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President Trump's Tweet War With Senator Bob Corker Examined; The Possibility of Trump Being Removed From the Presidency Based on the 25th Amendment as Outlined by Corker; Harvey Weinstein's Sexual Harassment Charges May Thwart the Continued Achievements Women's Rights; Ripa Rashid Identifies the Racial Divide in the Workplace in Regards to Male-Female Worker Interaction; David Axelrod Shares His Insights on the Attack on President Barak Obama's Legacy; Ellen Byron Discusses Millennials and Retailers; Michael Smerconish Debates at The University of Pennsylvania The Topic of Political Polarization. Aired 9-10a ET

Aired October 14, 2017 - 09:00   ET



MICHAEL SMERCONISH, CNN ANCHOR: I'm Michael Smerconish in Philadelphia. We welcome our viewers in the United States and around the world. Is President Trump getting things done or just undoing anything President Obama did? The decertification of the Iran Nuclear Deal and cutting off Federal subsidies for the Affordable Care Act, both fulfill campaign promises but seem all about undermining Obama's legacy. I'll talk to former Obama Advisor David Axlerod. And when GOP Senator Bob Corker uncorked on Trump's behavior was his wording planned to invoke the 25th Amendment and launch the discussion on the President's fitness for office? If so, it worked. But is the option a realistic one?

Plus Harvey Weinstein's sexual harassment scandal ended his employment and led to a new scrutiny of male behavior in the workplace. But could it have a chilling effect for women?

And I was shocked when I found out that one of my millennials didn't know to put detergent in the washing machine. But he's not alone. Several retailers targeting the millennial market have realized they first have to teach some basics.

But first the President's recent twitter war with Senator Bob Corker may have looked familiar, stoking his base by targeting an establishment politic nemesis. But to me the specific wording of the response rhetoric by the Republican Senator from Tennessee had a greater goal--trying to spark a public debate under the 25th Amendment about the President's fitness for office. And I called it so at 6:00 a.m. last Monday right here on CNN's "New Day."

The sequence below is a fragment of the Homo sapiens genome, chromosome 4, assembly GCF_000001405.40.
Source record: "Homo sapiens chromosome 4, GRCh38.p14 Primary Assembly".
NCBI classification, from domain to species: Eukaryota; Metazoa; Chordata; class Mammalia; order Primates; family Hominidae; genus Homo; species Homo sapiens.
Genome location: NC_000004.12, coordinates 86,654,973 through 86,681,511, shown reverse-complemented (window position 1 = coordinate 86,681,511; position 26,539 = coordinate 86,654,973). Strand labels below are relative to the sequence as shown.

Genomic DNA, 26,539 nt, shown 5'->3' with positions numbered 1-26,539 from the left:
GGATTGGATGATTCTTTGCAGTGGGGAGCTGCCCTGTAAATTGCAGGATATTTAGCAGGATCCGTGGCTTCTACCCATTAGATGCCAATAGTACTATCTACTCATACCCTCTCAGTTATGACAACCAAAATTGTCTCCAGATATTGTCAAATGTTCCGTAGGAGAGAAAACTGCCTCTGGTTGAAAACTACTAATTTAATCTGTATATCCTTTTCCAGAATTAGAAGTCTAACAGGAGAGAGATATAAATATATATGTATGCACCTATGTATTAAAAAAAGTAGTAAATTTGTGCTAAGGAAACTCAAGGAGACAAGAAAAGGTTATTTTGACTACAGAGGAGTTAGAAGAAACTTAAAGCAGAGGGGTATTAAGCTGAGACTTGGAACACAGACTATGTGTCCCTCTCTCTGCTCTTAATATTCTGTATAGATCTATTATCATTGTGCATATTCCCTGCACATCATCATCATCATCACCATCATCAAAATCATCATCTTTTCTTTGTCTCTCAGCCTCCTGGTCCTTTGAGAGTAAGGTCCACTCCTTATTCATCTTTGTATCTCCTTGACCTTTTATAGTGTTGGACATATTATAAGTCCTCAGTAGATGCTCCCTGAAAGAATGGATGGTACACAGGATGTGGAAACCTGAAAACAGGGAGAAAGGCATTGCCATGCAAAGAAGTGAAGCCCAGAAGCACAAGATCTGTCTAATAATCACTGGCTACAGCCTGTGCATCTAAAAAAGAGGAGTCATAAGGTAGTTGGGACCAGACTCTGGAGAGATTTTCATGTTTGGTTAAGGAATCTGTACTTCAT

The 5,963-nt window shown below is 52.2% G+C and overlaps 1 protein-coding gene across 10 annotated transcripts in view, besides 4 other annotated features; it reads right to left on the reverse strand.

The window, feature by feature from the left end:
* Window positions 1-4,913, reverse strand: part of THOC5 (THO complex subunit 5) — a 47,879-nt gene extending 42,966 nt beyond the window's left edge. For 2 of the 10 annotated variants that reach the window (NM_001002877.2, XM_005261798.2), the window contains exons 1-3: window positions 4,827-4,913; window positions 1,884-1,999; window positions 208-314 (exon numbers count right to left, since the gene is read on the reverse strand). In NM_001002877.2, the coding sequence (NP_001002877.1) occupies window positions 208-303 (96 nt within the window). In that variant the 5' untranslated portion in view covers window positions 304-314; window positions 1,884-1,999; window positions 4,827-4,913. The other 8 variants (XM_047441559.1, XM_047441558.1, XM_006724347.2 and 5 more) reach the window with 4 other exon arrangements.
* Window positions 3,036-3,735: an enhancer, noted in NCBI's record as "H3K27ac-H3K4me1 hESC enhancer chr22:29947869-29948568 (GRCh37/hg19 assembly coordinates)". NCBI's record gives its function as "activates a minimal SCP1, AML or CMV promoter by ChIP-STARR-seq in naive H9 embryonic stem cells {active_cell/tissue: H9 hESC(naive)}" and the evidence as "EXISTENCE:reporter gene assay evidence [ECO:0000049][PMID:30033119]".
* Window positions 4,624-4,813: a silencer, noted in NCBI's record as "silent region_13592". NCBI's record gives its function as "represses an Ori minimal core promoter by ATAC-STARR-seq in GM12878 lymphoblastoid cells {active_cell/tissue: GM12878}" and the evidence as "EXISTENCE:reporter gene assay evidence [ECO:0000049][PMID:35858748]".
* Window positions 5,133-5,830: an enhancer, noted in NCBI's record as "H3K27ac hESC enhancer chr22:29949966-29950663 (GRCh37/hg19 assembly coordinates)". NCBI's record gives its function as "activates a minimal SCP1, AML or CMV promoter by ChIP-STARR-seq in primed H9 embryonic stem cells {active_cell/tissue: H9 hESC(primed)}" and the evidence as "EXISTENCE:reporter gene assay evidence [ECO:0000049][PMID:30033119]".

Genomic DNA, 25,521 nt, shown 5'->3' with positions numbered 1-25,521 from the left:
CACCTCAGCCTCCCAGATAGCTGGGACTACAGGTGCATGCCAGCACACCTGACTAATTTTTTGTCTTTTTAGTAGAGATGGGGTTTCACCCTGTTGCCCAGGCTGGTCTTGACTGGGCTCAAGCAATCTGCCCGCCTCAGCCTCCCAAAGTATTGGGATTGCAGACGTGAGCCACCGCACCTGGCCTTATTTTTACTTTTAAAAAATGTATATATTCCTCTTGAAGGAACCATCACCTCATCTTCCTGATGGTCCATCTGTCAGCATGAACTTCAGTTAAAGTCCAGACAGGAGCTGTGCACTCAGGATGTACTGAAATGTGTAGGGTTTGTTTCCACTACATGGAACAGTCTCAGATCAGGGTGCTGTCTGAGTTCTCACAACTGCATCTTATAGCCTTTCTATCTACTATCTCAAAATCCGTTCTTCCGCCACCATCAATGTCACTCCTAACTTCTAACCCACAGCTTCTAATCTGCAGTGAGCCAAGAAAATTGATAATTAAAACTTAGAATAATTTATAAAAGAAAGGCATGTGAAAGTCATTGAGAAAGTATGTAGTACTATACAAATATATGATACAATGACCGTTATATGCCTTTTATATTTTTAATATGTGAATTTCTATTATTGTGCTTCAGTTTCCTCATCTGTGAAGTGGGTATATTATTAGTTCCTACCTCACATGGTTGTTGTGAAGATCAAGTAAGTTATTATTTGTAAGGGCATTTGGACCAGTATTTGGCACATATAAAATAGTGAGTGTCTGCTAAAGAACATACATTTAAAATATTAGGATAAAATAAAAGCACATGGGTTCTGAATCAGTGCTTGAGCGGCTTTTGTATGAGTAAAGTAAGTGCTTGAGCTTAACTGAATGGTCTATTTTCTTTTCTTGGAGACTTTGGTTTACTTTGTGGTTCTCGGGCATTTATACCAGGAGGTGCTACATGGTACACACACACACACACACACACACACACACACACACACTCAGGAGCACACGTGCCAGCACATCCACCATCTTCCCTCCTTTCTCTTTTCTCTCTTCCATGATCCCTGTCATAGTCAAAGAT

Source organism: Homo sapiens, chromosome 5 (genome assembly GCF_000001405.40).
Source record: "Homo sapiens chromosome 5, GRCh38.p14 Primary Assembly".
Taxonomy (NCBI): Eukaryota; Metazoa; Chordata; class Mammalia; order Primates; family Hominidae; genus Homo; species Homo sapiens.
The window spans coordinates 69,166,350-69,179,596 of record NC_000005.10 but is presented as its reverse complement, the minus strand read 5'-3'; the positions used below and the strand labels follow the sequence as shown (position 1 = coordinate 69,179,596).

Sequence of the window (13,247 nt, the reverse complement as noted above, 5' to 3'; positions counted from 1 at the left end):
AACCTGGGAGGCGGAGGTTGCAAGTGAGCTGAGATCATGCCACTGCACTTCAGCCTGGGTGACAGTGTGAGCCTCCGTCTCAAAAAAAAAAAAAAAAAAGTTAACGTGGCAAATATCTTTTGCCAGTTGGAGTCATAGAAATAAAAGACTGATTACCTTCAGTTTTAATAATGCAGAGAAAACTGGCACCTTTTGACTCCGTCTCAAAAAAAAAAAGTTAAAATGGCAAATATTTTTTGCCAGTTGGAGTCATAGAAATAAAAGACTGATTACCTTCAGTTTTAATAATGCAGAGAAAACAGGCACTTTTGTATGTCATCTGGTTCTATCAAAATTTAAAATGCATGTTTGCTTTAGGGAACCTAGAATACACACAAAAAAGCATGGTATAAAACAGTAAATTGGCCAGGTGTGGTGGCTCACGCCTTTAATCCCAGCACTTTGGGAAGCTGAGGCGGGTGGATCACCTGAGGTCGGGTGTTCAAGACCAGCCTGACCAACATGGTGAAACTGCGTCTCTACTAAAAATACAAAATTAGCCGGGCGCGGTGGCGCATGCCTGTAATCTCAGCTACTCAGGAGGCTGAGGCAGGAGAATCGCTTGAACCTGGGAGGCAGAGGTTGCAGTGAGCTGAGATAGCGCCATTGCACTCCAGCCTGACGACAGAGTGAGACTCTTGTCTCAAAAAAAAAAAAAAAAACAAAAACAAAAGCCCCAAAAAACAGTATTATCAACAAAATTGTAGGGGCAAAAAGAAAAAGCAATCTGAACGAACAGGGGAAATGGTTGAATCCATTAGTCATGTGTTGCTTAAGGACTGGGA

SMERCONISH: I think he's planting seeds for questioning the fitness, the mental fitness of the President pursuant to the 25th Amendment to continue with his responsibilities.


SMERCONISH: By week's end, it appeared that I was right and Senator Corker had succeeded. Some of Corker's recent statements made it into this explosive "Vanity Fair" article entitled, "I Hate Everyone in the White House," Trump seethes as advisors fear the President is unraveling. In that piece, by Gabe Sherman, former White House Advisor Steve Bannon was quoted as saying President Trump only has a 30 percent chance of finishing his first term because of the 25th Amendment. We're in new territory here and Corker, because he's an establishment Republican and had been a Trump supporter, is largely responsible. Now the amenity between the President and Senator Corker had been building for a while. In August after the president said the marchers in Charlottesville included some very fine people, Corker said this.


SENATOR BOB CORKER, REPUBLICAN FROM TENNESSEE: The President has not yet-has not yet been able to demonstrate the stability nor some of the competence that he needs to demonstrate in order to be successful.


SMERCONISH: And more recently after NBC News reported that Secretary of State Rex Tillerson had called the President a f'ing moron, Corker weighed in again.


CORKER: I think Secretary Tillerson, Secretary Mattis, and Chief of Staff Kelly are those people that help separate our country from chaos. And I support them very much.


SMERCONISH: Then came last Sunday when Corker was quoted "The New York Times" as saying, "He concerns me. He would have to concern anyone who cares about the nation." He also said that President Trump was treating his office like a reality show with reckless threats towards other countries that could set the nation, "on the path towards World War III." When "The Times" asked whether he thought Trump was fit for the Presidency, Corker demurred. But he's nevertheless making interesting word choices saying the President lacks stability and competence. Claiming that only a thin line of advisor is keeping us from chaos and that the President is reckless and on a path to World War III.

Those sound like the sort of things you say when making the case that someone is unable to discharge their duties as is specified in the 25th Amendment. Here's how Section 4 reads, "Whenever the Vice President and a majority of either the principle officers of the Executive Departments transmit to the President Pro Tem of the Senate and Speaker of the House of Representatives, their written declaration that the President is unable to discharge the powers and duties of his office, the Vice President shall immediately assume the duties and power of the office as acting President." [09:05:00]